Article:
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Bruins Sign Four Players With Salary Cap Space Dwindling

Peter Chiarelli (Globe Photo)

The NHL off-season wages on, and the Bruins remain one of the more active teams in the market. Thursday, GM Peter Chiarelli took care of some in-house business, inking four Bruins to new deals, including newly acquired Gregory Campbell, forward Jeff LoVecchio, and a pair of defensemen, Adam McQuaid and Andrew Bodnarchuk.

Campbell, who came to Boston via Florida as a part of the Nathan Horton-Dennis Wideman deal, signed a two-year deal with the B’s, as he projects to be the team’s fourth line center, filling the void left by Steve Begin’s departure. Gregory, son of NHL disciplinarian Colin, played in 60 games for the Panthers last season, scoring twice with 15 assists.

Of the other three signings, McQuaid is highest on the depth chart. The 23-year-old appeared in 19 regular season games for Boston this past season, along with filling in on the third blue line pairing in the playoffs after injuries sidelined a handful of his defensive teammates. His deal is also two years in length.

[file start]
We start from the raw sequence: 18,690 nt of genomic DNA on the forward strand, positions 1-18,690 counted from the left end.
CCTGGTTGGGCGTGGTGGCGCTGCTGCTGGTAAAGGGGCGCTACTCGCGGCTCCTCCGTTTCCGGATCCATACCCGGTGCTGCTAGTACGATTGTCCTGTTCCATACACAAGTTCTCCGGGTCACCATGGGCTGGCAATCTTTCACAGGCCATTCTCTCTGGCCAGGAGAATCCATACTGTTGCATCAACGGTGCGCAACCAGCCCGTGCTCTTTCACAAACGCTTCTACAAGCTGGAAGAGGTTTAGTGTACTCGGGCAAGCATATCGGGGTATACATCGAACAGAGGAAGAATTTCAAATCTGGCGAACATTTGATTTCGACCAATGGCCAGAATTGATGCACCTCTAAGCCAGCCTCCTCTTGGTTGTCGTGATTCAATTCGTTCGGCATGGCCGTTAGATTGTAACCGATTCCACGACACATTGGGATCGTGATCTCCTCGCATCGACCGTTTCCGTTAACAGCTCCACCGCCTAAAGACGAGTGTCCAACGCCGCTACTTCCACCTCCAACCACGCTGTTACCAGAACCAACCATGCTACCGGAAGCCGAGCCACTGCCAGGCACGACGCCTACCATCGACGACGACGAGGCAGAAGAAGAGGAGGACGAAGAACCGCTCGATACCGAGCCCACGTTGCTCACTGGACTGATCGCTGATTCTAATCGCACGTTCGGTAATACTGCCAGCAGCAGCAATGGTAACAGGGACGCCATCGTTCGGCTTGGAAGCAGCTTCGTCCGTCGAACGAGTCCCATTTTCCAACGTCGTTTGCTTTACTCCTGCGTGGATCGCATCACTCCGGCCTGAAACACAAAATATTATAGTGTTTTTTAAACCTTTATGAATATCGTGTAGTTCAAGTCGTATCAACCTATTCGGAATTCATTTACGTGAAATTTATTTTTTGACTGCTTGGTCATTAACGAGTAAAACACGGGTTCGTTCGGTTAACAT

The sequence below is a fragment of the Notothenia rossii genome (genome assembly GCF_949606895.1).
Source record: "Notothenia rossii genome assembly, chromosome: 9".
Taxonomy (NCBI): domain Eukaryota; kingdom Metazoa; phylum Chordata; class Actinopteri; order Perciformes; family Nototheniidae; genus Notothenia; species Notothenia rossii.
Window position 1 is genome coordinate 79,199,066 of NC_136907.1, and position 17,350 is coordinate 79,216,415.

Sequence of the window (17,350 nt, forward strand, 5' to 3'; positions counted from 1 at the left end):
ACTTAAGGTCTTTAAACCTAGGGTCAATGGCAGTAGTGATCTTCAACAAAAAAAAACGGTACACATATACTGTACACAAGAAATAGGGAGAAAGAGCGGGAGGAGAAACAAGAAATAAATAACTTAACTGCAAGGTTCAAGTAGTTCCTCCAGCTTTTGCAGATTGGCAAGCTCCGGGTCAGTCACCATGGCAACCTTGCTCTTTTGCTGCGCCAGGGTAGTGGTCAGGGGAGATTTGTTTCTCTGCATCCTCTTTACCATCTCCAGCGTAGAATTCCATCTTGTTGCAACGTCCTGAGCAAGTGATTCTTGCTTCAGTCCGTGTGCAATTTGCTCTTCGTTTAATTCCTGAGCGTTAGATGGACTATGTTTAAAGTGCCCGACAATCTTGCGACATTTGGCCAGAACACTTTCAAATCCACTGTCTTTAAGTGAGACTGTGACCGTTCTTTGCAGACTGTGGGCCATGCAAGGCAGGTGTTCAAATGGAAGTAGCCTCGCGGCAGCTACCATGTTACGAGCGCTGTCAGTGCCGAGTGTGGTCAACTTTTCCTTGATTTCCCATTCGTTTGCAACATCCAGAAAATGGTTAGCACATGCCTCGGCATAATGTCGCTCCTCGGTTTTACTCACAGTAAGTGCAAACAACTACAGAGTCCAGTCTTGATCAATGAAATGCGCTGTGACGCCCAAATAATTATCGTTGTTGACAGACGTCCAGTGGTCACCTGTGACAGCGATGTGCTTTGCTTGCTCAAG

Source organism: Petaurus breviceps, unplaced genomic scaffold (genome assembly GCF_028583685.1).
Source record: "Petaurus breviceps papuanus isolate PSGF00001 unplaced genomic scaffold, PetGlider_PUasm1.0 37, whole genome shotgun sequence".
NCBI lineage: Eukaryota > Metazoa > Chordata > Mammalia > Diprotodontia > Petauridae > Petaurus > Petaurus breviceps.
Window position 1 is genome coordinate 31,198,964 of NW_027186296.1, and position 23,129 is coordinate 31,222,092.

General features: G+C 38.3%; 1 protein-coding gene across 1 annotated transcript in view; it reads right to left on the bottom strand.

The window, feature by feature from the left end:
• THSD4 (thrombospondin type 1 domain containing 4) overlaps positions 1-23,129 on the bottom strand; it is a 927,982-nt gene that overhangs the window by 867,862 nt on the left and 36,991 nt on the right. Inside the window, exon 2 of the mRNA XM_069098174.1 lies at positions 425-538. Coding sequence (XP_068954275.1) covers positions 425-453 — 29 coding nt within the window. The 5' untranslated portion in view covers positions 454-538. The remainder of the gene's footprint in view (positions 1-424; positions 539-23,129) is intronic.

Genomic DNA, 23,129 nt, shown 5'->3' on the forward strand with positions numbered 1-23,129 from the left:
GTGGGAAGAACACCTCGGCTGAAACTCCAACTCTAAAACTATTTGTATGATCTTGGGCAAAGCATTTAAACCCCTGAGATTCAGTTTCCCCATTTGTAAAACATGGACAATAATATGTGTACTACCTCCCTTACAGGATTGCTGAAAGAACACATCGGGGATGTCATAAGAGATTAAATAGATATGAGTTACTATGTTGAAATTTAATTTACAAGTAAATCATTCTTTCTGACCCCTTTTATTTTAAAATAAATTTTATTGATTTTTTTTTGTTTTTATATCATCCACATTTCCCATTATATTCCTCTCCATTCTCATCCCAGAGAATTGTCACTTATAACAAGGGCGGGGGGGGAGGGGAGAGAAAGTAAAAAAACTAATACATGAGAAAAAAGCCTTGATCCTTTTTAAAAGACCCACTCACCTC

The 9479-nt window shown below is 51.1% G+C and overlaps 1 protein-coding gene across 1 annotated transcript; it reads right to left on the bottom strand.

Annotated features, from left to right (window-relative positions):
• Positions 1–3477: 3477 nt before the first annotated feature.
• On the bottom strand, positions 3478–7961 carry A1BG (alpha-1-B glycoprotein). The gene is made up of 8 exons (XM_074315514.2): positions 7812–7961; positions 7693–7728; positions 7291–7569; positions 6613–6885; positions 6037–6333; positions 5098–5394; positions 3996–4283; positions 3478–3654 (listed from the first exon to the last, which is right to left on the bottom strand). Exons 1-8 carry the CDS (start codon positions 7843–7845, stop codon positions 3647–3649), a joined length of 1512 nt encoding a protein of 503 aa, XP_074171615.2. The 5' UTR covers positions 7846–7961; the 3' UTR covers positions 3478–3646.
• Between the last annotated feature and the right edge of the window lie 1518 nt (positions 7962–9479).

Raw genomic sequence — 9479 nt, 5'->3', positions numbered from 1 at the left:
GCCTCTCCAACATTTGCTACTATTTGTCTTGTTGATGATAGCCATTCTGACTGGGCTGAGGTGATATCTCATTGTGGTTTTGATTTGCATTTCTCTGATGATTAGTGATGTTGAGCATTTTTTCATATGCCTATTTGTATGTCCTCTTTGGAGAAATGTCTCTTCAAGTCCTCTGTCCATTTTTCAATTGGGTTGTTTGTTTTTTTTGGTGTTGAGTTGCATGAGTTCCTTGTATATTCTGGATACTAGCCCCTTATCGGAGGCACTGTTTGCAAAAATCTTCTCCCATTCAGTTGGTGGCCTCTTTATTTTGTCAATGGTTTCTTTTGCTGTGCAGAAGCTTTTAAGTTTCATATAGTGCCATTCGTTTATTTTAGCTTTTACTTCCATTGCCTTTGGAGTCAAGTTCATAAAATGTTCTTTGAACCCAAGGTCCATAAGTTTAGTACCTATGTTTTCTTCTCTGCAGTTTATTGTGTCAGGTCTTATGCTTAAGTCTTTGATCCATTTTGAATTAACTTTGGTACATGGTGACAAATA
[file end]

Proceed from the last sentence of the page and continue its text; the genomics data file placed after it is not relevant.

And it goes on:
Bodnarchuk and LoVecchio, both of whom signed one-year contracts, will likely spend the upcoming season in Providence. Bodnarchuk played in five NHL games with Boston last season, while LoVecchio has yet to make his debut at the NHL level.

With these four guys now in tow with the team, GM Peter Chiarelli will turn his attention to restricted free agent Blake Wheeler and newly drafted forward Tyler Seguin. Per the NHL’s college bargaining agreement, Seguin’s rookie cap hit will go for $900,000. Wheeler, whose cap number was $2.82 million last season, is likely to come in at a similar figure if he reaches his arbitration hearing on July 27th. Once a salary decision is rendered on Wheeler, the B’s can elect to accept the figure or opt to turn it down, which would make the 23-year-old winger an unrestricted free agent. The team is currently working with Matt Keator, Wheeler’s agent, on ironing out a new deal before the July 27th hearing.

Adding Seguin and Wheeler’s cap numbers to the already lofty Bruins payroll would bring the team over the league’s salary cap mark of $59.4 million, forcing Chiarelli to make moves to get back under that number. Teams can carry up to 10% above the $59.4 mark (roughly $65 million) until the opening night of the season, when they have to return under that cap number.

Ideally, the front office will find a trade partner to help unload one of the team’s hefty veteran contracts, like that of Tim Thomas, Marc Savard, or Michael Ryder. Obviously though, all teams are in similar salary cap situations, and taking on big money for older players isn’t a practice teams are looking to make a habit of.

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